In 2018, a California man, working as a vendor for a DoD contractor that supplies jet fuel to the DoD in Southeast Asia, was able to get around the stringent security system and gain access to the DoD’s website. Once inside, he was able to use that access and carry out his phishing scam.
To start with, he conspired with the dealer of a car dealership in New Jersey. Together, they created a shell company that the owner of the dealership used to divert money into that was scammed from other DoD venders.
The California man also had co-conspirators in Turkey and Germany who sent out phishing emails to DoD vendors that looked like they came from the GSA. They even had a registered URL that was close enough to the real one that if not careful, it could be easily missed as the real thing (dia-mil.com verses dla.mil).
In the phishing emails was a link to a log-in page. Once the scammers had credentials from vendors accessing this page, they could then access accounts and route money to their shell company.
But their downfall was a suspicious bank employee who called federal authorities when the California man tried to move $23.5 million out of the shell company.
The culprit was convicted in April 2022 on six charges of fraud, one on identity theft and making false statements to federal officers. If convicted on all charges, the fraud charges carry a range of prison time from five to 30 years; the identify theft charge a minimum of two years; and a potential fine over $3 million for the false statements charge. The California man previously pled guilty to the phishing scam itself and is awaiting sentencing in June on that charge.
This attack, and others like it, can be easily thwarted if employees were taught to never log into links found in emails. Instead, proceed to the site referenced by opening a new browser tab and logging in directly to the site if necessary instead of gaining accessing through the link in the email as that could be cloaked and not the real login.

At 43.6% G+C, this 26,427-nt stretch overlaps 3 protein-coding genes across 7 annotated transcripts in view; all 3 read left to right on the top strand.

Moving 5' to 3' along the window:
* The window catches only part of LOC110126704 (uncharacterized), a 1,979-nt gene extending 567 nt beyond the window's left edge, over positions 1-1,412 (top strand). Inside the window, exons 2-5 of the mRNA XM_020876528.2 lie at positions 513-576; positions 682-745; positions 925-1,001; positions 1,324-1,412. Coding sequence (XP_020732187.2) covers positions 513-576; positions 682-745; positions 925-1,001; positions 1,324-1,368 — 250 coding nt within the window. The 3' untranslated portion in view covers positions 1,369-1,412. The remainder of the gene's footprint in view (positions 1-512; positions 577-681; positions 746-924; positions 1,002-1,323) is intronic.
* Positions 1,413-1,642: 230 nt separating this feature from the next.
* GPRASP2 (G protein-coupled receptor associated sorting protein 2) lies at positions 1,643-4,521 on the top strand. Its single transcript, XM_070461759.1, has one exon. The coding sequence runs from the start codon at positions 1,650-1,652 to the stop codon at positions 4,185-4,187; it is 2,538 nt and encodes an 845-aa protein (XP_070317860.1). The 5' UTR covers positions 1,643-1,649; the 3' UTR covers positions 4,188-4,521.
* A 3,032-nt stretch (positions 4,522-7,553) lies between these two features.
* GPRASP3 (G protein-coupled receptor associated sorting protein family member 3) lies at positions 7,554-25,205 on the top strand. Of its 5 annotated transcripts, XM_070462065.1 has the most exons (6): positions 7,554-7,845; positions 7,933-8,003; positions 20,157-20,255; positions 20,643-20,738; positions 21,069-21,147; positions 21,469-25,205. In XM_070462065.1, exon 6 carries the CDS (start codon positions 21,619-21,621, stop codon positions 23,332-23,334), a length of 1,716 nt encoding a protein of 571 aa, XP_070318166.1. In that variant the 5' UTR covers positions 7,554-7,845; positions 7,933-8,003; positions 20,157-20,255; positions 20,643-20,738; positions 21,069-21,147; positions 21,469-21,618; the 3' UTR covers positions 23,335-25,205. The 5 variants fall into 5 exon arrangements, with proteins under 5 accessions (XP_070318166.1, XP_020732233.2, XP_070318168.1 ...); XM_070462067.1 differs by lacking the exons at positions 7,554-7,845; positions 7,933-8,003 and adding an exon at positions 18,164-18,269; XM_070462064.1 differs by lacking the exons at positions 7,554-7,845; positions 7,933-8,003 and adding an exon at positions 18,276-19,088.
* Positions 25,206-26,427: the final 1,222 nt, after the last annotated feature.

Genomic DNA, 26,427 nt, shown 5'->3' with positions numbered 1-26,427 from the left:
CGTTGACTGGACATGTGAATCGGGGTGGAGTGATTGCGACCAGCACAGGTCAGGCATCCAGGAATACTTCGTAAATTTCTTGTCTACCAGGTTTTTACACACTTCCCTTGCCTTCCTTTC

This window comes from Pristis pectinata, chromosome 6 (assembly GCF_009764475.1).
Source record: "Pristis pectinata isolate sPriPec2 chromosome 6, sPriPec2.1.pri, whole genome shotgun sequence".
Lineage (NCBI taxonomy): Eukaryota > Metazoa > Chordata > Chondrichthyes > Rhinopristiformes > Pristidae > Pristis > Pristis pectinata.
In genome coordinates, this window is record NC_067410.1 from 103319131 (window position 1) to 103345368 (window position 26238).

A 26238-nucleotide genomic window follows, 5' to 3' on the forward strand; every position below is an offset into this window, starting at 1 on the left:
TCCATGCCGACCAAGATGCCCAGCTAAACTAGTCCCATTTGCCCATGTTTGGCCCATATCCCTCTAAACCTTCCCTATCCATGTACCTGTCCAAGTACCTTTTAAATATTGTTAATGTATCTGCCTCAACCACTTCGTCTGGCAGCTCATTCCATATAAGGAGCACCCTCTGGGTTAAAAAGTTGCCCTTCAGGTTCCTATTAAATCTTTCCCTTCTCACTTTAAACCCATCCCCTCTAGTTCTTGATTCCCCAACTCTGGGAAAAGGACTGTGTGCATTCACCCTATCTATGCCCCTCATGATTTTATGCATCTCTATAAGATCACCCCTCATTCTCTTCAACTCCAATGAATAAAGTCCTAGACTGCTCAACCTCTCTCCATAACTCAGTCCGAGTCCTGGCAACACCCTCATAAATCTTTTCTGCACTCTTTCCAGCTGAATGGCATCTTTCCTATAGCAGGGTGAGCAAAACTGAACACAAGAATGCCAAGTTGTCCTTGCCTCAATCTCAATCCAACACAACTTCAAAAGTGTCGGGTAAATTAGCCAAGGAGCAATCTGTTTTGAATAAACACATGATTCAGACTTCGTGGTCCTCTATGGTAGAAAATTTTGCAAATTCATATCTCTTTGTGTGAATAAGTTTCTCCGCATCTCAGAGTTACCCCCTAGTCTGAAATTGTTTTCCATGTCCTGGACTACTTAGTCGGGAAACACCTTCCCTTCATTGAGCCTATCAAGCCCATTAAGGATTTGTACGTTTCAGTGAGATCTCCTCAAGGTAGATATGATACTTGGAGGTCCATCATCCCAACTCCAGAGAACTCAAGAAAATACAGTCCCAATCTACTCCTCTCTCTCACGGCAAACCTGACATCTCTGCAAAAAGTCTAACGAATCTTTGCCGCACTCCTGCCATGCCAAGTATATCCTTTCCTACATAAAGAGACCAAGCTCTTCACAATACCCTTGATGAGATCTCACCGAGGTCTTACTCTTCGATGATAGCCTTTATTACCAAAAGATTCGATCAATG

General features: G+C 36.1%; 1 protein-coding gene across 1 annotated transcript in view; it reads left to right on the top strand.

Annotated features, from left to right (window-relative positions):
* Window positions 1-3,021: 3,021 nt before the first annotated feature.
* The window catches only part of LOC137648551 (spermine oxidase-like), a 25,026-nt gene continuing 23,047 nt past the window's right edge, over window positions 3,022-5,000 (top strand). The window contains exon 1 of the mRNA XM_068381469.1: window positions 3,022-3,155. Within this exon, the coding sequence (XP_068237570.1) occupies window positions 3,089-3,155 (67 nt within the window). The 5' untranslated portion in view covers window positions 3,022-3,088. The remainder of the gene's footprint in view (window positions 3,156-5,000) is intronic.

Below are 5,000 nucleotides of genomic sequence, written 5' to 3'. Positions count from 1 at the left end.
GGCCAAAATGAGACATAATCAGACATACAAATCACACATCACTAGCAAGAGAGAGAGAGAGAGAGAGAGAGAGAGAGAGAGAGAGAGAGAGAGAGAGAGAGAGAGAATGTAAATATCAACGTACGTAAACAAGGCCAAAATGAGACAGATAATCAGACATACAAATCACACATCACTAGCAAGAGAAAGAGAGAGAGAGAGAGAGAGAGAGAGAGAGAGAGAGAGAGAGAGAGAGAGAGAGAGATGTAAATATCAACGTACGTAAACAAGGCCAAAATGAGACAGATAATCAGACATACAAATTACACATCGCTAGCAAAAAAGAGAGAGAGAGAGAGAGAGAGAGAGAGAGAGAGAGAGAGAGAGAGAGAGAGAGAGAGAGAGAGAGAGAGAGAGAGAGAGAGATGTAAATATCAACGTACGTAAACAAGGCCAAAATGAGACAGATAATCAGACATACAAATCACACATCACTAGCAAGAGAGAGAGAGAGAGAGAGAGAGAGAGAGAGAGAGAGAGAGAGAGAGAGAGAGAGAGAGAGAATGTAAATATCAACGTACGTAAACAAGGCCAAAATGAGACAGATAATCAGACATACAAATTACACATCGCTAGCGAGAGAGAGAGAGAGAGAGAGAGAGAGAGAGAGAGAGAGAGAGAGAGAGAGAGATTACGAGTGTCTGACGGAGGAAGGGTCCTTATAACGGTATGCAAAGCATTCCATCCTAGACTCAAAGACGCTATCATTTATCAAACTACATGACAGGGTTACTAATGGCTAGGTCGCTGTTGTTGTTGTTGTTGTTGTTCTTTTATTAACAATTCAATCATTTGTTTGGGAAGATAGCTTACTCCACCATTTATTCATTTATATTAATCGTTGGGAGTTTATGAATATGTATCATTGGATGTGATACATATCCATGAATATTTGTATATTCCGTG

This scam is just another example of why the DoD is working hard to improve cybersecurity across its Defense Industrial Base (DIB). The overall program they are using to improve cybersecurity across the DIB is the Cybersecurity Maturity Model Certification (CMMC). The CMMC is a cybersecurity protocol where the 200,000 plus DoD contractors must meet certain standards to be in compliance with the protocol standards (and to get awarded future contracts).
The original CMMC model created a complex array of cybersecurity protocols for DoD contractors that was objected to by contractors because it would have significantly raised the cost of compliance and would have priced out smaller firms that are essential to the DoD.
In response, the DoD modified the original CMMC to come up with an updated version called CMMC 2.0. In the original version, there were five levels of compliance. In this version, there are three levels and the implementation of the cybersecurity protocols are applied based on the nature of work by the contractors and the level of sensitive material accessed, while at the same time maintaining national security interests.
One major change under CMMC 2.0 is that in the original version, all contractors – prime and subs – had to undergo a third-party assessment by the CMMC. Now only contractors handling sensitive date are required to have their cybersecurity program assessed by a third party of the CMMC. The rest of the contractors not handling sensitive material are permitted to do self-assessments using the protocols supplied by CMMC 2.0.
The new CMMC 2.0 framework should be an adequate compromise between meeting the cybersecurity objectives of the DoD and the practicalities of doing business with the DoD – especially for the smaller subcontractors. The key is implementing changes that make scammers unable to penetrate networks.